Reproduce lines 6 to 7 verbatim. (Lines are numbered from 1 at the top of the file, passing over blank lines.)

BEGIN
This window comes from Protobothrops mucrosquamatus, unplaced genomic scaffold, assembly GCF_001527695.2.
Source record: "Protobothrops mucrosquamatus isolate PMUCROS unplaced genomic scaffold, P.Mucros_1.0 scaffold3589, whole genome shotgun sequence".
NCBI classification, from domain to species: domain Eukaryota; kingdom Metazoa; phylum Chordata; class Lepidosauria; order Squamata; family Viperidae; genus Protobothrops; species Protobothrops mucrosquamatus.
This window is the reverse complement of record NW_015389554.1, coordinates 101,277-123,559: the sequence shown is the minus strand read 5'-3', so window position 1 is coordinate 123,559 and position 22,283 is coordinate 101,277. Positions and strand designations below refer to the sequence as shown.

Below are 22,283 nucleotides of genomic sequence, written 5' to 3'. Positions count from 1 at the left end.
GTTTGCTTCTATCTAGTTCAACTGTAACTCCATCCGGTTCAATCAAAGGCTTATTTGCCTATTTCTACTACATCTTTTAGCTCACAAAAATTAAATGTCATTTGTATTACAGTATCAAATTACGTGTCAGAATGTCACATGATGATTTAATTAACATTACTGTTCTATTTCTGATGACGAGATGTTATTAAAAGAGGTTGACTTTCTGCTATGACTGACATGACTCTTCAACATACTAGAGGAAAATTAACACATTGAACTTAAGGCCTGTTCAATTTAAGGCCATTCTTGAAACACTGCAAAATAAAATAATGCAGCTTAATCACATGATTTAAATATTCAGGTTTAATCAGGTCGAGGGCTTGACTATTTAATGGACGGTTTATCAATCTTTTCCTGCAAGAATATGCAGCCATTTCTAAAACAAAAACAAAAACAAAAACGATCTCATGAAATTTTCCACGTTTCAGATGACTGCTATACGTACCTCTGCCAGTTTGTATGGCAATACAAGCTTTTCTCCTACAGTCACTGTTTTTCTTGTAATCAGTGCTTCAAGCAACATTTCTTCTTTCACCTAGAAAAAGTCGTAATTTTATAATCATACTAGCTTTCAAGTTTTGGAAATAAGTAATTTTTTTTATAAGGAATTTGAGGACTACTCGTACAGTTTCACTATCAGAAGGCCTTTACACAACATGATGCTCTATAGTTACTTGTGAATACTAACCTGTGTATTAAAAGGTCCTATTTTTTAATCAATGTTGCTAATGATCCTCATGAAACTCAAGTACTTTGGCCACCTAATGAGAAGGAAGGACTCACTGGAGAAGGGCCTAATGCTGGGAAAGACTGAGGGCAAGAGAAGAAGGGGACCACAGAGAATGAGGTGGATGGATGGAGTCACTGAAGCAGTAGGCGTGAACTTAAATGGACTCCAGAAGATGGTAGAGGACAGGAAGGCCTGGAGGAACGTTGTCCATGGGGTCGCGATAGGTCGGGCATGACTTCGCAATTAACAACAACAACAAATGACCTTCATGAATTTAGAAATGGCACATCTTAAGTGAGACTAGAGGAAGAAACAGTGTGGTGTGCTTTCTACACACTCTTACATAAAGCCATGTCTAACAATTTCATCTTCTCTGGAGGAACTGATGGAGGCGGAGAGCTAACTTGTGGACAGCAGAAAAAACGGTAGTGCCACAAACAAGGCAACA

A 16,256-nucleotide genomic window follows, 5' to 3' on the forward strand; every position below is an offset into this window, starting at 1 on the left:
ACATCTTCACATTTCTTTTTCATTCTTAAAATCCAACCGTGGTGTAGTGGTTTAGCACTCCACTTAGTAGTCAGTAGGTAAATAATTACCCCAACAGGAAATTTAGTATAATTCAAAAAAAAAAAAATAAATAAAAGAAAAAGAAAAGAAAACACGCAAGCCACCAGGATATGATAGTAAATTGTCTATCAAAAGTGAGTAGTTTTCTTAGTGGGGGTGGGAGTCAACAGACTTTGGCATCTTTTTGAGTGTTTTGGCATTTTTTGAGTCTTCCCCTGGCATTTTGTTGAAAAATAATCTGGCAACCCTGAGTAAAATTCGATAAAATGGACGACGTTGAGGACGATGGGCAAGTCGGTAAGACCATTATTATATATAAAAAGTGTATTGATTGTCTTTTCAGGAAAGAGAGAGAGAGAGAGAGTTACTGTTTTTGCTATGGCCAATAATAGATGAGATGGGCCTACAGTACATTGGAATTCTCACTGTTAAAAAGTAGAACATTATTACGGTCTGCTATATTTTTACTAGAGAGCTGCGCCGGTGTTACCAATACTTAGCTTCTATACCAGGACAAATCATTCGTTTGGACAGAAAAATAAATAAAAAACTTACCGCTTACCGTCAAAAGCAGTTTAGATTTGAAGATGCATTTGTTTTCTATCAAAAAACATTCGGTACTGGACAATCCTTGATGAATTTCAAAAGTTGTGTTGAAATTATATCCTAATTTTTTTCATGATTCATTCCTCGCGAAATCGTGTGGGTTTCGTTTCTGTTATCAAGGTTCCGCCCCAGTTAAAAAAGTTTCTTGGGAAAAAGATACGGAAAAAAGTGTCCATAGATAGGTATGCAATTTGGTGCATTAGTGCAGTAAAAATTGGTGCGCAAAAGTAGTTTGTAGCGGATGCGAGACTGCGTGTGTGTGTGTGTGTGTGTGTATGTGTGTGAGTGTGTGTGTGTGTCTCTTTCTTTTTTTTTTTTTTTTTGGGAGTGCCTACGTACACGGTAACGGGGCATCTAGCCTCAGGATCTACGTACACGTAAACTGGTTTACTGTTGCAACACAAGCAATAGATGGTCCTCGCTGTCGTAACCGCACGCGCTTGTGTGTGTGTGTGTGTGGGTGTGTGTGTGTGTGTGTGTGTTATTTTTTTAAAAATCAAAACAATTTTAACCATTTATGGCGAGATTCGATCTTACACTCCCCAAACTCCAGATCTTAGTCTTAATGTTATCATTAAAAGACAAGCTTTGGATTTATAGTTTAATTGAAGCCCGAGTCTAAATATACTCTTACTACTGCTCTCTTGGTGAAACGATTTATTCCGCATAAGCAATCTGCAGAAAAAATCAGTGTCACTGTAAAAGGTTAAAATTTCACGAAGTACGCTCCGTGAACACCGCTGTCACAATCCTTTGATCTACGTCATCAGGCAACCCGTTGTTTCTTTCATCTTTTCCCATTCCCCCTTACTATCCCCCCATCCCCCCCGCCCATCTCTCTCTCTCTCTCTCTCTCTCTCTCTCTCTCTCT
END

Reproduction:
GTTTGCTTCTATCTAGTTCAACTGTAACTCCATCCGGTTCAATCAAAGGCTTATTTGCCTATTTCTACTACATCTTTTAGCTCACAAAAATTAAATGTCATTTGTATTACAGTATCAAATTACGTGTCAGAATGTCACATGATGATTTAATTAACATTACTGTTCTATTTCTGATGACGAGATGTTATTAAAAGAGGTTGACTTTCTGCTATGACTGACATGACTCTTCAACATACTAGAGGAAAATTAACACATTGAACTTAAGGCCTGTTCAATTTAAGGCCATTCTTGAAACACTGCAAAATAAAATAATGCAGCTTAATCACATGATTTAAATATTCAGGTTTAATCAGGTCGAGGGCTTGACTATTTAATGGACGGTTTATCAATCTTTTCCTGCAAGAATATGCAGCCATTTCTAAAACAAAAACAAAAACAAAAACGATCTCATGAAATTTTCCACGTTTCAGATGACTGCTATACGTACCTCTGCCAGTTTGTATGGCAATACAAGCTTTTCTCCTACAGTCACTGTTTTTCTTGTAATCAGTGCTTCAAGCAACATTTCTTCTTTCACCTAGAAAAAGTCGTAATTTTATAATCATACTAGCTTTCAAGTTTTGGAAATAAGTAATTTTTTTTATAAGGAATTTGAGGACTACTCGTACAGTTTCACTATCAGAAGGCCTTTACACAACATGATGCTCTATAGTTACTTGTGAATACTAACCTGTGTATTAAAAGGTCCTATTTTTTAATCAATGTTGCTAATGATCCTCATGAAACTCAAGTACTTTGGCCACCTAATGAGAAGGAAGGACTCACTGGAGAAGGGCCTAATGCTGGGAAAGACTGAGGGCAAGAGAAGAAGGGGACCACAGAGAATGAGGTGGATGGATGGAGTCACTGAAGCAGTAGGCGTGAACTTAAATGGACTCCAGAAGATGGTAGAGGACAGGAAGGCCTGGAGGAACGTTGTCCATGGGGTCGCGATAGGTCGGGCATGACTTCGCAATTAACAACAACAACAAATGACCTTCATGAATTTAGAAATGGCACATCTTAAGTGAGACTAGAGGAAGAAACAGTGTGGTGTGCTTTCTACACACTCTTACATAAAGCCATGTCTAACAATTTCATCTTCTCTGGAGGAACTGATGGAGGCGGAGAGCTAACTTGTGGACAGCAGAAAAAACGGTAGTGCCACAAACAAGGCAACA

A 16,256-nucleotide genomic window follows, 5' to 3' on the forward strand; every position below is an offset into this window, starting at 1 on the left: